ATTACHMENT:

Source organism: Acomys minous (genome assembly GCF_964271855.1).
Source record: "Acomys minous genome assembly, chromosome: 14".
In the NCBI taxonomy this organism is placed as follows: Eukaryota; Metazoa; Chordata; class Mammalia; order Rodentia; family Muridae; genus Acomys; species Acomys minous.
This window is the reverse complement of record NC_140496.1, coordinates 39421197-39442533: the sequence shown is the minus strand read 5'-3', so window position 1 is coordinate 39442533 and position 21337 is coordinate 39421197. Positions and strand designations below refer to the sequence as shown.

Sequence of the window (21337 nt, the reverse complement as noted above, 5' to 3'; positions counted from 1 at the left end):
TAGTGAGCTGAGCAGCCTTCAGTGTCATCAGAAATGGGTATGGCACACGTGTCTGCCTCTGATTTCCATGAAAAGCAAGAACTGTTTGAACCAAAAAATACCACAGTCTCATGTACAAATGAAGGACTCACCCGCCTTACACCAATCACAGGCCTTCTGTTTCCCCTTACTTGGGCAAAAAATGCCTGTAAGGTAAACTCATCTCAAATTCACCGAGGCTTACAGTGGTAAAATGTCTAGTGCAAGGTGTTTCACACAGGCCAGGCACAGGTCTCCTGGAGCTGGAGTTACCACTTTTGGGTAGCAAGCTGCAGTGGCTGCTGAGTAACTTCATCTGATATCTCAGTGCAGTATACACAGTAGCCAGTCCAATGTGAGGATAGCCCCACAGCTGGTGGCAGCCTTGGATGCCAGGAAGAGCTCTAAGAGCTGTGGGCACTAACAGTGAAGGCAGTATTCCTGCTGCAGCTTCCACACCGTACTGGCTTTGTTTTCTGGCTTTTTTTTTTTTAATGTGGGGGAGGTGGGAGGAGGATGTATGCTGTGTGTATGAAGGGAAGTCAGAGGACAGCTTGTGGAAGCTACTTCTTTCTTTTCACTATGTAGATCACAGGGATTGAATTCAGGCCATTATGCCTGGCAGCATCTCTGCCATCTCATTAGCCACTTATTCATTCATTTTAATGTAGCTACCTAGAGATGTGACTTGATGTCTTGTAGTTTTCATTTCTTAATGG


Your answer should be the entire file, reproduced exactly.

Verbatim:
Source organism: Acomys minous (genome assembly GCF_964271855.1).
Source record: "Acomys minous genome assembly, chromosome: 14".
In the NCBI taxonomy this organism is placed as follows: Eukaryota; Metazoa; Chordata; class Mammalia; order Rodentia; family Muridae; genus Acomys; species Acomys minous.
This window is the reverse complement of record NC_140496.1, coordinates 39421197-39442533: the sequence shown is the minus strand read 5'-3', so window position 1 is coordinate 39442533 and position 21337 is coordinate 39421197. Positions and strand designations below refer to the sequence as shown.

Sequence of the window (21337 nt, the reverse complement as noted above, 5' to 3'; positions counted from 1 at the left end):
TAGTGAGCTGAGCAGCCTTCAGTGTCATCAGAAATGGGTATGGCACACGTGTCTGCCTCTGATTTCCATGAAAAGCAAGAACTGTTTGAACCAAAAAATACCACAGTCTCATGTACAAATGAAGGACTCACCCGCCTTACACCAATCACAGGCCTTCTGTTTCCCCTTACTTGGGCAAAAAATGCCTGTAAGGTAAACTCATCTCAAATTCACCGAGGCTTACAGTGGTAAAATGTCTAGTGCAAGGTGTTTCACACAGGCCAGGCACAGGTCTCCTGGAGCTGGAGTTACCACTTTTGGGTAGCAAGCTGCAGTGGCTGCTGAGTAACTTCATCTGATATCTCAGTGCAGTATACACAGTAGCCAGTCCAATGTGAGGATAGCCCCACAGCTGGTGGCAGCCTTGGATGCCAGGAAGAGCTCTAAGAGCTGTGGGCACTAACAGTGAAGGCAGTATTCCTGCTGCAGCTTCCACACCGTACTGGCTTTGTTTTCTGGCTTTTTTTTTTTTAATGTGGGGGAGGTGGGAGGAGGATGTATGCTGTGTGTATGAAGGGAAGTCAGAGGACAGCTTGTGGAAGCTACTTCTTTCTTTTCACTATGTAGATCACAGGGATTGAATTCAGGCCATTATGCCTGGCAGCATCTCTGCCATCTCATTAGCCACTTATTCATTCATTTTAATGTAGCTACCTAGAGATGTGACTTGATGTCTTGTAGTTTTCATTTCTTAATGG